Of course, keep in mind that when one model is changed, it is common for all entities using that model. Meaning if you have 40 entities using models/something.mdl and you change the vertices on it, you will change it on them all. Maybe some mods will have a use for this, where for example, if the player damages one object and its vertices bend, it affects basically every other object in the map.

Imagine literally melting a Gargantua tho'. It'd look hilarious. Deforming terrain, yet again, except this time in the form of a 3D skybox. Anything can be done, really. Unfortunately, depending on the complexity of the model, it can potentially cause performance issues.

In other news, I made a small change to BSP and VIS. Now, BSP outputs two .prt files.
mapname.prt
mapname_viscache.prt

An example mapname.prt looks like this:
539
1330
4 0 123 (28672.000000 12288.000000 0.000000) (32768.000000 12288.000000 0.000000) (32768.000000 12288.000000 16384.000000) (28672.000000 12288.000000 16384.000000)
4 1 122 (28672.000000 12288.000000 16384.000000) (28672.000000 12288.000000 20480.000000) (20480.000000 12288.000000 20480.000000) (20480.000000 12288.000000 16384.000000)
4 1 28 (20480.000000 12288.000000 16384.000000) (20480.000000 12288.000000 20480.000000) (20480.000000 28672.000000 20480.000000) (20480.000000 28672.000000 16384.000000)
4 2 10 (26624.000000 28672.000000 1419.636364) (26624.000000 28672.000000 16384.000000) (26624.000000 30208.000000 16384.000000) (26624.000000 30208.000000 1280.000000)
mapname_viscache.prt:
539
1330
1
1
1
1
1
1
1
1
1
1
1
1
1
1
1
1
1
1
1
1
1
1
1
1
1
1
1
1
1
1
1
1
1
4 0 123 (28672.000000 12288.000000 0.000000) (32768.000000 12288.000000 0.000000) (32768.000000 12288.000000 16384.000000) (28672.000000 12288.000000 16384.000000)
4 1 122 (28672.000000 12288.000000 16384.000000) (28672.000000 12288.000000 20480.000000) (20480.000000 12288.000000 20480.000000) (20480.000000 12288.000000 16384.000000)
4 1 28 (20480.000000 12288.000000 16384.000000) (20480.000000 12288.000000 20480.000000) (20480.000000 28672.000000 20480.000000) (20480.000000 28672.000000 16384.000000)
4 2 10 (26624.000000 28672.000000 1419.636364) (26624.000000 28672.000000 16384.000000) (26624.000000 30208.000000 16384.000000) (26624.000000 30208.000000 1280.000000)
539 stands for the number of visleaves, 1330 is the number of visportals.
The 1s are the result of a recursive function called WriteLeafCount_r, so basically, each node writes its number of visleaves.
The problem is, map editors like J.A.C.K., or generally any map-related program like Crafty, not read the .prt file correctly because of these 1s.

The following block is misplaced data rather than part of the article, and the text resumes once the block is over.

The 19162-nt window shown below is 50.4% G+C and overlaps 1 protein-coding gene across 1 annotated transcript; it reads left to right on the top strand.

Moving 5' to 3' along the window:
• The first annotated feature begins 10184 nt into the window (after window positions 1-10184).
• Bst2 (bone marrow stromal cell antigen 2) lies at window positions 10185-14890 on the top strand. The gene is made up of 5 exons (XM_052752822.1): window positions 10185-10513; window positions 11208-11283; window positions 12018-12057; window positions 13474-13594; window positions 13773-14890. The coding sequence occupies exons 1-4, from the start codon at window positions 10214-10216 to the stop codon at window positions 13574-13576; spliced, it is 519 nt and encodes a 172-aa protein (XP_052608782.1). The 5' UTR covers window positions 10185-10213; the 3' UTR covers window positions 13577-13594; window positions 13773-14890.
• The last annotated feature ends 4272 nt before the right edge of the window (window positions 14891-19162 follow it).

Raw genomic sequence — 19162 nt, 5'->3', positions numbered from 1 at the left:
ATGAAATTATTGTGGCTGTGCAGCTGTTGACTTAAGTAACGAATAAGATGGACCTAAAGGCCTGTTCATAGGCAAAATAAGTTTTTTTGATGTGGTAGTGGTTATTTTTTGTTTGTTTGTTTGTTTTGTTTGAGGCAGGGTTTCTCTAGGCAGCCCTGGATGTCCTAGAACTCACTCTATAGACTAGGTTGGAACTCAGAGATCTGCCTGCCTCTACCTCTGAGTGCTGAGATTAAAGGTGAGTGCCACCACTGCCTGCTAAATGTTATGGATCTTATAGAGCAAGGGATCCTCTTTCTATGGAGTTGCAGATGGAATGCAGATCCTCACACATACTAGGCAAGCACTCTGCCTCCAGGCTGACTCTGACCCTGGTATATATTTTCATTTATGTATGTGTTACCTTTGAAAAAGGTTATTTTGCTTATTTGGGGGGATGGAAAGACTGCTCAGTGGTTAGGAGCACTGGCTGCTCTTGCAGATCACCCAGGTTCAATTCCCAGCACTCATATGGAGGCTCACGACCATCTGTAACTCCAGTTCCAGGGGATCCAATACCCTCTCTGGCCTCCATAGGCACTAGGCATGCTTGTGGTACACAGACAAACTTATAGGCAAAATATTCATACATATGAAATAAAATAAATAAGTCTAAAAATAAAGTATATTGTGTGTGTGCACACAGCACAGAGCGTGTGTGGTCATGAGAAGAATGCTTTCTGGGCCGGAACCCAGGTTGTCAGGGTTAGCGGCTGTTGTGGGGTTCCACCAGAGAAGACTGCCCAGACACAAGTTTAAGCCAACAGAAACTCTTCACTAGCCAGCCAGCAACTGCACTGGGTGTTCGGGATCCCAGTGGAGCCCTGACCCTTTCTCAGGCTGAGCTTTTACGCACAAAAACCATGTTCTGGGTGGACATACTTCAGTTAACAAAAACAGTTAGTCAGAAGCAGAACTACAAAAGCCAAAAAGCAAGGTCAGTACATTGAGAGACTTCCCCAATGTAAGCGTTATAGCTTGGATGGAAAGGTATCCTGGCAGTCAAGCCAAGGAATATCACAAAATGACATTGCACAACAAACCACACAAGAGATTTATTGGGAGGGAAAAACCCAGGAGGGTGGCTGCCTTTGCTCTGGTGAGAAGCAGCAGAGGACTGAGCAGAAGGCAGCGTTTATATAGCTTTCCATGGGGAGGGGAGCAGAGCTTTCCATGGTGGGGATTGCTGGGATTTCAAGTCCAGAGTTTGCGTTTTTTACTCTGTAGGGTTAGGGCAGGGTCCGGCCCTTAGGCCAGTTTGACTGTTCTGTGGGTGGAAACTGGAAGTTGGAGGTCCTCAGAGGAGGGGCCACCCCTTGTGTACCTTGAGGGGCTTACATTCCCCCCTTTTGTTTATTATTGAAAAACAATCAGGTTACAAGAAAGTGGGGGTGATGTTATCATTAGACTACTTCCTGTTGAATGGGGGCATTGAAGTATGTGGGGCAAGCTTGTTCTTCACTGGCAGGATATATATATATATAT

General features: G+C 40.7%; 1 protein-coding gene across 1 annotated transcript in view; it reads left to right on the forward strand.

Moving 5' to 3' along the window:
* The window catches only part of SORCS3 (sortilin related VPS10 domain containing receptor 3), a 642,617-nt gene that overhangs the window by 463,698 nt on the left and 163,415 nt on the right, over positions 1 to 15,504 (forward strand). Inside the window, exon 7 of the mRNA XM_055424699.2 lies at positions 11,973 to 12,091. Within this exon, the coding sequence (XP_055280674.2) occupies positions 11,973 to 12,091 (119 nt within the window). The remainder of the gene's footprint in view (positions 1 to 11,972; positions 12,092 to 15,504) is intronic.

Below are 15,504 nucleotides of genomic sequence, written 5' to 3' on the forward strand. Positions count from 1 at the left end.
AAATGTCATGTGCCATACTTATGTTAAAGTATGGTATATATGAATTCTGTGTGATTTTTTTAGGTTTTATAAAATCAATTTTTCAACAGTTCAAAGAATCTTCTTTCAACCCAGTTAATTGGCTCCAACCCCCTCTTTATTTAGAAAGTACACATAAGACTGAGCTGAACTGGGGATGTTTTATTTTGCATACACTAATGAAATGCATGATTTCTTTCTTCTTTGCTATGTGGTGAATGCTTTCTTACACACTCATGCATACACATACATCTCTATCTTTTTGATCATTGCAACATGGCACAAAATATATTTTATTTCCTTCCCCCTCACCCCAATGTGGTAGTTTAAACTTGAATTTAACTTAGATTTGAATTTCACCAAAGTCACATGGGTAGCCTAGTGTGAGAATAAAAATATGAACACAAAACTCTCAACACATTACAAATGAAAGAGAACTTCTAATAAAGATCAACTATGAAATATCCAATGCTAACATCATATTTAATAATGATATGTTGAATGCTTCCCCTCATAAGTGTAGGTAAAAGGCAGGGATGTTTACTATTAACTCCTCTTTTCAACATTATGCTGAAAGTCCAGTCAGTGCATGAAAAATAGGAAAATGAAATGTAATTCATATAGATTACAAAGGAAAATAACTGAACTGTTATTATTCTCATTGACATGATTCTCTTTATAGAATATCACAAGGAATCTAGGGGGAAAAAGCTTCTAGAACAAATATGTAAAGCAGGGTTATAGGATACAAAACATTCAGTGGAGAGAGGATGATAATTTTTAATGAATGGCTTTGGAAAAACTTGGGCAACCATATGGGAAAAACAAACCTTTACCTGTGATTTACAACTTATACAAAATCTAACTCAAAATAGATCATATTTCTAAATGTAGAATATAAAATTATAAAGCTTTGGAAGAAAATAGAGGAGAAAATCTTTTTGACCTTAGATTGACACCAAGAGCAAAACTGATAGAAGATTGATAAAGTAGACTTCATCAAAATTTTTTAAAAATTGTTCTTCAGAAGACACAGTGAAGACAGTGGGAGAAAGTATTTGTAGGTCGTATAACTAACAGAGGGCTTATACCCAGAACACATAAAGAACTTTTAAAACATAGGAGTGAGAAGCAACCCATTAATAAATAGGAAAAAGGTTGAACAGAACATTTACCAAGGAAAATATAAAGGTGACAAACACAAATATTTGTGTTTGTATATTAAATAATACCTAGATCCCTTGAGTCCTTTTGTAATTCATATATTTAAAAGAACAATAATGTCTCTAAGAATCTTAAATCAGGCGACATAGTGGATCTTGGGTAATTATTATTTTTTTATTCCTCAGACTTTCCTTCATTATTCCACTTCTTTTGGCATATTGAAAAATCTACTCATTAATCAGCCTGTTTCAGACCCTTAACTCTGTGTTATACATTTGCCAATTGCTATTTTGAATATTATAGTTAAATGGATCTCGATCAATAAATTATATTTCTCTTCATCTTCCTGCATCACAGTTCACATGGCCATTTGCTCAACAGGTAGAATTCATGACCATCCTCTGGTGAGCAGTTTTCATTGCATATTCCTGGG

Normally, you'd have to use a text editor and remove these 1s, but hopefully, once I release my compilers, there will be no need for that.

An optimisation could be made. Instead of mapname.prt and mapname_viscache.prt having the same content apart from the 1s, mapname_viscache.prt can ONLY have the 1s, and later on, VIS will read both and 'merge' the data.
Alternatively, per seedee's suggestion, VIS can just delete the 1s from mapname.prt once it's done its job.

Either way, this should speed up the workflow a little bit, at least for people who wanna optimise their maps and preview the effects their HINT brushes have on the portals. :)

Here's a video of it in action: https://i.imgur.com/N7al7uJ.mp4
Admer456 Admer456If it ain't broken, don't fox it!
Posted 6 days ago2020-03-29 07:12:58 UTC Post #343988
Ah of course! And the same should work for sprites as well.

And yeah it doesn't look like client.dll has any per-entity callback (looks like they're mostly per-frame). Too bad but better than nothing.
Posted 4 days ago2020-03-31 11:37:46 UTC Post #343994
Map textures can be modified too. So that's a good thing. uwu

video
video 2

Software water effect in OpenGL, anyone? :walter:
Admer456 Admer456If it ain't broken, don't fox it!
Posted 3 days ago2020-03-31 23:38:23 UTC Post #343995
Ooooh yes please.
Rimrook RimrookGoldsource Guru
Posted 3 days ago2020-04-01 14:03:11 UTC Post #343999
Oooh, I concur
UrbaNebula UrbaNebulaGoldSourcerer
Posted 3 days ago2020-04-01 14:13:34 UTC Post #344000
Definitely gonna have to finish that feature one day. Right now it only supports this on a single texture.
It's gonna affect any texture beginning with water or !, but I'm thinking of potential applications of this elsewhere too.

Since this works by modifying the texture's pixels in real-time (NOT affecting the actual WAD file itself), I think we can accomplish real-time moss growth, and potentially many other things!
Admer456 Admer456If it ain't broken, don't fox it!